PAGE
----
For the first time in six months, operations have been canceled again due to the corona pressure. The Isala Hospital in Zwolle decided to cancel twenty operations this weekend due to capacity problems.
The hospital is struggling with a growing flow of Covid-19 patients. In the region of the hospital, the vaccination rate is relatively low, such as in the municipality of Staphorst, where 56 percent of the adult residents are fully vaccinated, compared to 83 percent nationwide. The growing flow of patients in the clinical ward and in the intensive care unit consists of 80 percent unvaccinated people.
Also read: Ministry against care: this winter more than 1,350 IC beds and concentration of corona care
According to board chairman Rob Dillman, the increase in the number of Covid patients at Isala started last week and the hospital, like other hospitals, is struggling with a shortage of nurses. In the radio program With a view to tomorrow he warned about it on Saturday evening that there is currently only one solution: phasing out the other more planable care. “As awful as that is, we do it with pain in our hearts.”
The operations that were canceled on Saturday were actually ‘catch-up operations’, interventions that had already been postponed due to the pandemic. Covid-19 patients from Zwolle were also distributed among other hospitals in the country this weekend.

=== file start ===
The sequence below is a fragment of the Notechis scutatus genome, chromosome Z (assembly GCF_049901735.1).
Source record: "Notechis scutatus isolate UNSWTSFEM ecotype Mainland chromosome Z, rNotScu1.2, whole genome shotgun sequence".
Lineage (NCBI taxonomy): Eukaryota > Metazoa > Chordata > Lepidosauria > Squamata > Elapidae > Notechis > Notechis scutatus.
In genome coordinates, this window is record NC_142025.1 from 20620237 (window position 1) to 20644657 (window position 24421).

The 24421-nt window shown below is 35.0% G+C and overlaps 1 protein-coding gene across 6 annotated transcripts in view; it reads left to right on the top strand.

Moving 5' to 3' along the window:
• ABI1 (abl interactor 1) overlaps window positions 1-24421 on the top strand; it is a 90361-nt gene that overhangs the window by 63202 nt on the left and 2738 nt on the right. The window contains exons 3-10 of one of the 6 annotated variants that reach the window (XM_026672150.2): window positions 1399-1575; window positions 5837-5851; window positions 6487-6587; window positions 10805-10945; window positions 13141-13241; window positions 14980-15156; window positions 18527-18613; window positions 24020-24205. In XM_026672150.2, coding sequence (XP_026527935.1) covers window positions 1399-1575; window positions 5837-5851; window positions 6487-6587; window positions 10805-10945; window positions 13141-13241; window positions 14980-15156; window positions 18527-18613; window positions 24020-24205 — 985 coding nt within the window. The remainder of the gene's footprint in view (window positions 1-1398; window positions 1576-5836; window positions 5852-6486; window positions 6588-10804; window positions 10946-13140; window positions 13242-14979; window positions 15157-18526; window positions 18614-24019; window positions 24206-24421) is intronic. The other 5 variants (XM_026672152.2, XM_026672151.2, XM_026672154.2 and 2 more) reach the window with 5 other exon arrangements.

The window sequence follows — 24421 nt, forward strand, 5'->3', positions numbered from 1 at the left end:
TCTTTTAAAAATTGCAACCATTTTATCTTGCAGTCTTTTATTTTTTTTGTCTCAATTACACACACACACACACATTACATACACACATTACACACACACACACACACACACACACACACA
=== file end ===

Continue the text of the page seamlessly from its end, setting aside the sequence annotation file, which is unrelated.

There is growing dissatisfaction among doctors and patients about hospital capacity. Last week, the Ministry of Health asked hospitals to expand their capacity to 1,350 intensive care beds. But according to the hospitals, this is not feasible, mainly due to a chronic shortage of staff. Recently internally, emotions ran high in Erasmus MC when IC head Diederik Gommers presented plans to increase IC capacity.
Because hospitals have been running at full speed in some departments for a long time, there is a higher absenteeism due to illness. And because the quality delivered is necessarily worse, many doctors suffer from stress, frustration and even burn outs. According to the head of intensive care at VUmc, Armand Girbes, the current situation is leading to a downward spiral with more and more staff loss due to looting. “What is happening now is that healthcare workers are exposed to enormous moral dilemmas: one cannot do what one wants to do and was used to doing. People work below the standard that has always been set and that they have set themselves,” he says in the trade journal Arts & Auto. According to Girbes, it mainly requires courage from doctors to tell the outside world ‘that it is not possible’.